In March of 2014, the Toronto Zoo unveiled the name of its new polar bear cub - Humphrey. You can read about Humphrey here. There are two opposing views about keeping polar bears in zoos - zoos protect biodiversity and save endangered species from extinction vs. the belief that zoos are inhumane places to keep migratory animals. Understandably, Arctic Kingdom believes that the best place to see polar bears are in the wild.
German researchers have done DNA studies that indicate polar bears became a distinct species about 600,000 years ago. About 40 different indigenous peoples call the Arctic home, each with their own tales - and names - for polar bears. Polar bears pre-date human beings. I wonder what they call us?
The height of 2014 polar bear travel season is approaching. As you know, prime time usually means prime dollars. There are some bargains to be had. Read about our 2014 savings.
Polar Bear Migration Fly-in Photo Safari
Get 6 days for the price of 5! No haggling. Join the October 19, 24 or November 14, 2014 departures and you'll get an extra day of polar bear watching without paying one cent more! That is a savings of $1596 per person. Yes you read that right - $1596 per person based on the per day rate for the 5 day trip. Sometimes math does come in handy. You will get one more day on the land to encounter polar bears, Arctic foxes and may be, if the conditions are just right, Northern Lights!
No Single Supplement for Solo Travellers on Polar Bear Trips
I travel alone more often than I travel with companions. There is nothing more than I dislike is paying the ransom travel companies charge for solo travel. The rate for a solo traveller on our Polar Bear Migration Fly-in Photo Safari is 1.7 times the per person rate. Don't hiss or boo. We aren't the villains you might think we are, because in 2014 only, we have a few solo travellers who want to share a cabin so they don't have to pay the single supplement of $5,586. They have asked us to find them cabin mates. We're matching women with women and men with men. More importantly, you'll be meeting new people that share your passion for polar bears and the Arctic! Call us toll free 1-888-737-6816 to inquire about dates and availability. If you snooze, you will lose this travel bargain.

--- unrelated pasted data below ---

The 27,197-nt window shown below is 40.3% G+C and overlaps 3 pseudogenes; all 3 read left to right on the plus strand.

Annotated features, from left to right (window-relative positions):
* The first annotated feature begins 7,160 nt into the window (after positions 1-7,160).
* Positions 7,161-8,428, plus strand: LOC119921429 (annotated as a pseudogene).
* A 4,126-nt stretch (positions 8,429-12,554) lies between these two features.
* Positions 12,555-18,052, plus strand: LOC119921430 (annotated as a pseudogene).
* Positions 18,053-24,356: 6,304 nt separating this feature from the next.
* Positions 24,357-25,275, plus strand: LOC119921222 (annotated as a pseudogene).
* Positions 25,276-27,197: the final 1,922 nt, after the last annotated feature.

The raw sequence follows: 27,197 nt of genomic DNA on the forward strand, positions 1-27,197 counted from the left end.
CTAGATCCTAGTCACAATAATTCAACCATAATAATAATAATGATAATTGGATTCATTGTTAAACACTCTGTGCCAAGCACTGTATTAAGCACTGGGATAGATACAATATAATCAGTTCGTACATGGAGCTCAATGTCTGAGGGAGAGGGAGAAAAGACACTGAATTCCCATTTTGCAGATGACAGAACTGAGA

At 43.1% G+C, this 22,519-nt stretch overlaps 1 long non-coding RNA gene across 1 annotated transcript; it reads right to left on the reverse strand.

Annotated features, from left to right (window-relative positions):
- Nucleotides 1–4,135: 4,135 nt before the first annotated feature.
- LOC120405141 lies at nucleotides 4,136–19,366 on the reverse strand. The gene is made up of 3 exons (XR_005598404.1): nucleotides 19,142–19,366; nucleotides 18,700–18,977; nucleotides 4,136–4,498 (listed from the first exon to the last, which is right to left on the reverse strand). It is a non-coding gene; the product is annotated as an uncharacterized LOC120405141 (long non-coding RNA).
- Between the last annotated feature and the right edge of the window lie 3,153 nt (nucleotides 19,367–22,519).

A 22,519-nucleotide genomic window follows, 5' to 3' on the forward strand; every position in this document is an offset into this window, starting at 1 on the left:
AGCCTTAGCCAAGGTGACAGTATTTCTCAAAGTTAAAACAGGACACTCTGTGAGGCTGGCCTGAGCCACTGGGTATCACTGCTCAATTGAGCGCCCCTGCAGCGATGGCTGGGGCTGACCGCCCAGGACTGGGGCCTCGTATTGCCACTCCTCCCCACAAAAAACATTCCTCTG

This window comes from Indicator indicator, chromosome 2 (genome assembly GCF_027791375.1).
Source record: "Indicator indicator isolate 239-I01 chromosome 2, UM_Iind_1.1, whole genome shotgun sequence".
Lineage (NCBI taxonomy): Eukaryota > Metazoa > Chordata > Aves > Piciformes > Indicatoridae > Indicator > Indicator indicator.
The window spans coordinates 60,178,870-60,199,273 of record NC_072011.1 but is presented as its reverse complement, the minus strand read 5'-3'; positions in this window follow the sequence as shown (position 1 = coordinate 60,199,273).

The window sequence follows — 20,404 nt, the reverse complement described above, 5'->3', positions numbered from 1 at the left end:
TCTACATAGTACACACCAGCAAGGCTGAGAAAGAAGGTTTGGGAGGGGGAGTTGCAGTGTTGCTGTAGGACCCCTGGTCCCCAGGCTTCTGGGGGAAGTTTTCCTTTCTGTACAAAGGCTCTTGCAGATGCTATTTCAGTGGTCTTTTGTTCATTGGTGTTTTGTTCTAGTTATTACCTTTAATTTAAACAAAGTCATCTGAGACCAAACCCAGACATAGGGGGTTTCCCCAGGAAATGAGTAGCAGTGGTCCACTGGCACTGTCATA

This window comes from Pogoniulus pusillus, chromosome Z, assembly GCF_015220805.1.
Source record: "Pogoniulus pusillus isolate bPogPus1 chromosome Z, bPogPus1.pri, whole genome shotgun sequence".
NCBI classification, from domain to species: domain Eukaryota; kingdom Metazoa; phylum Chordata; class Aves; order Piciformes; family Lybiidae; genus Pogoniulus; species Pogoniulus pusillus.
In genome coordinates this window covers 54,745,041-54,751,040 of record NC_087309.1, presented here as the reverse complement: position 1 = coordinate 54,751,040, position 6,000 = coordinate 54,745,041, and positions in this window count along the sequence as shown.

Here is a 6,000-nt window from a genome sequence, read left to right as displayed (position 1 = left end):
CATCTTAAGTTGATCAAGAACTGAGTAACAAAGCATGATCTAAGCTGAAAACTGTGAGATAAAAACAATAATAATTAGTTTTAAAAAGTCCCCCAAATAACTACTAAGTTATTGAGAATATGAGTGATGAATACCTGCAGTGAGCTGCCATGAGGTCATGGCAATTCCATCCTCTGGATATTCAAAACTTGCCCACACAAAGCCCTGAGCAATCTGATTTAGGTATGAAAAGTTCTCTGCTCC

Have you seen Disneynature's Bears? Filmed in Alaska, it follows a mother and her two cubs from the time they emerge from the den until they return to that den a year later. Alastair Fothergill co-directed and co-wrote the documentary. His pedigree as a wildlife documentary is long and distinguished. He began in the renowned BBC Natural History department working with Sir David Attenborough. So you don't have to take my word that Bears is worth spending an afternoon on the couch with the family and a bowl of popcorn.
Make your own documentary - about Grizzly Bears
You are right to be skeptical about your ability to equal the quality of Bears, but that doesn't mean you can't make a wildlife documentary. Digital cameras - and smartphones - shoot HD video. You can edit your footage on your home computer. You can even add soundtrack music and titles. If you are shouting at your tablet screen, "Yes I can do that, but there's no way I can get as close to bears as professional documentary makers," desist. Because you can! Really.
The picture to above is proof. The video we shot at the grizzly bear camp is further proof. Watch the grizzly bears here.
Make your own documentary - about Polar Bears
Now that I have convinced you that you can make your own wildlife documentaries, let me amp the excitement up a notch. Make a documentary about polar bears. Yes, you can get close enough to shoot polar bears and live. We can make it happen for you. We have the video to prove it. Watch the polar bears here.
“There must be over 20 bowhead whales!” Exclaimed Graham Dickson, Chief Expedition Officer for Arctic Kingdom Expeditions.
It was August 2012, and while scouting a new area just south of Qikiqtarjuaq, Nunavut by boat with a couple of photographers on Arctic Kingdom’s trip “Polar Bears and Glaciers of Baffin Island” Dickson, and the photographers were witnessing the act of bowhead whales rubbing their 60’ long bodies on the rocks at the bottom of the ocean floor to scrape off their skin – a process also known as ‘molting’.